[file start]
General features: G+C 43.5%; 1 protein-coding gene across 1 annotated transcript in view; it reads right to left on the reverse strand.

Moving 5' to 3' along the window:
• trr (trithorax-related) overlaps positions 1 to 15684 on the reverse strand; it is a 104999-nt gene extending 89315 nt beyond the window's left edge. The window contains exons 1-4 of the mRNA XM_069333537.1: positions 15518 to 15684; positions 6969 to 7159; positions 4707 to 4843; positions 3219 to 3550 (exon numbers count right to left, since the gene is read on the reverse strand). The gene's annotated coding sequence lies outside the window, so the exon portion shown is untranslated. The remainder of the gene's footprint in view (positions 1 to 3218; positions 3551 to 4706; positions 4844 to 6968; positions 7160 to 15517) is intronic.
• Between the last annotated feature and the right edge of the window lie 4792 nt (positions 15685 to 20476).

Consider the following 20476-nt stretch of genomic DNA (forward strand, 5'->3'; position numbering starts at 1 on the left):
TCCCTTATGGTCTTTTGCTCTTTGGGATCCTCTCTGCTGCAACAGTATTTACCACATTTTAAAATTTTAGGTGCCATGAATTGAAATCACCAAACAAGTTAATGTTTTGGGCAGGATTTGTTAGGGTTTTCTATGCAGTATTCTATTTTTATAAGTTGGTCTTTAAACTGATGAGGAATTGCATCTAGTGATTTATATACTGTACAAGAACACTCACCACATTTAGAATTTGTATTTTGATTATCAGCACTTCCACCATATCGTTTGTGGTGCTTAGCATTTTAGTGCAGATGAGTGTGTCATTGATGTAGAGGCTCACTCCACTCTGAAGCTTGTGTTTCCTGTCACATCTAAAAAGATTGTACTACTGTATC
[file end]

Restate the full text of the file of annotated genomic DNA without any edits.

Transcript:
General features: G+C 43.5%; 1 protein-coding gene across 1 annotated transcript in view; it reads right to left on the reverse strand.

Moving 5' to 3' along the window:
• trr (trithorax-related) overlaps positions 1 to 15684 on the reverse strand; it is a 104999-nt gene extending 89315 nt beyond the window's left edge. The window contains exons 1-4 of the mRNA XM_069333537.1: positions 15518 to 15684; positions 6969 to 7159; positions 4707 to 4843; positions 3219 to 3550 (exon numbers count right to left, since the gene is read on the reverse strand). The gene's annotated coding sequence lies outside the window, so the exon portion shown is untranslated. The remainder of the gene's footprint in view (positions 1 to 3218; positions 3551 to 4706; positions 4844 to 6968; positions 7160 to 15517) is intronic.
• Between the last annotated feature and the right edge of the window lie 4792 nt (positions 15685 to 20476).

Consider the following 20476-nt stretch of genomic DNA (forward strand, 5'->3'; position numbering starts at 1 on the left):
TCCCTTATGGTCTTTTGCTCTTTGGGATCCTCTCTGCTGCAACAGTATTTACCACATTTTAAAATTTTAGGTGCCATGAATTGAAATCACCAAACAAGTTAATGTTTTGGGCAGGATTTGTTAGGGTTTTCTATGCAGTATTCTATTTTTATAAGTTGGTCTTTAAACTGATGAGGAATTGCATCTAGTGATTTATATACTGTACAAGAACACTCACCACATTTAGAATTTGTATTTTGATTATCAGCACTTCCACCATATCGTTTGTGGTGCTTAGCATTTTAGTGCAGATGAGTGTGTCATTGATGTAGAGGCTCACTCCACTCTGAAGCTTGTGTTTCCTGTCACATCTAAAAAGATTGTACTACTGTATC